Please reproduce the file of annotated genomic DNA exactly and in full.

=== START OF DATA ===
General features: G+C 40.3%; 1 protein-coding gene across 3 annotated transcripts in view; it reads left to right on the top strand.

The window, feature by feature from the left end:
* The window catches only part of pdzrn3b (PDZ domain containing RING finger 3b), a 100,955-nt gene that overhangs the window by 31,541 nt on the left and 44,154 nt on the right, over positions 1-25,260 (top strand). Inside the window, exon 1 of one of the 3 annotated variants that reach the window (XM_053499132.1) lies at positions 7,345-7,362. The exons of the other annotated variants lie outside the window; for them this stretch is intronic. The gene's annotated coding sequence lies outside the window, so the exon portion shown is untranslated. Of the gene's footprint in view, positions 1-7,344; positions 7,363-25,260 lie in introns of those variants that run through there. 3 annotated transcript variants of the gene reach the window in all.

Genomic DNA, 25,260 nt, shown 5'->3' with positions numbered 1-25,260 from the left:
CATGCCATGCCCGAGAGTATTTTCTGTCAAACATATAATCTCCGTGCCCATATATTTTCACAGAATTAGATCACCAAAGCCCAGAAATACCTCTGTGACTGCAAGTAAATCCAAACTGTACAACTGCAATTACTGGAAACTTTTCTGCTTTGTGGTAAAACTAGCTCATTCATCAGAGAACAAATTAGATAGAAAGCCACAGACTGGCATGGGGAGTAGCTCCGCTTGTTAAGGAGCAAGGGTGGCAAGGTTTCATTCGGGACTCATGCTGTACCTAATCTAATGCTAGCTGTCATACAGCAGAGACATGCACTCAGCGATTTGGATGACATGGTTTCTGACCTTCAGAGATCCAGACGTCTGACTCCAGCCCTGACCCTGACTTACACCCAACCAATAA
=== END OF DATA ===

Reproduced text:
General features: G+C 40.3%; 1 protein-coding gene across 3 annotated transcripts in view; it reads left to right on the top strand.

The window, feature by feature from the left end:
* The window catches only part of pdzrn3b (PDZ domain containing RING finger 3b), a 100,955-nt gene that overhangs the window by 31,541 nt on the left and 44,154 nt on the right, over positions 1-25,260 (top strand). Inside the window, exon 1 of one of the 3 annotated variants that reach the window (XM_053499132.1) lies at positions 7,345-7,362. The exons of the other annotated variants lie outside the window; for them this stretch is intronic. The gene's annotated coding sequence lies outside the window, so the exon portion shown is untranslated. Of the gene's footprint in view, positions 1-7,344; positions 7,363-25,260 lie in introns of those variants that run through there. 3 annotated transcript variants of the gene reach the window in all.

Genomic DNA, 25,260 nt, shown 5'->3' with positions numbered 1-25,260 from the left:
CATGCCATGCCCGAGAGTATTTTCTGTCAAACATATAATCTCCGTGCCCATATATTTTCACAGAATTAGATCACCAAAGCCCAGAAATACCTCTGTGACTGCAAGTAAATCCAAACTGTACAACTGCAATTACTGGAAACTTTTCTGCTTTGTGGTAAAACTAGCTCATTCATCAGAGAACAAATTAGATAGAAAGCCACAGACTGGCATGGGGAGTAGCTCCGCTTGTTAAGGAGCAAGGGTGGCAAGGTTTCATTCGGGACTCATGCTGTACCTAATCTAATGCTAGCTGTCATACAGCAGAGACATGCACTCAGCGATTTGGATGACATGGTTTCTGACCTTCAGAGATCCAGACGTCTGACTCCAGCCCTGACCCTGACTTACACCCAACCAATAA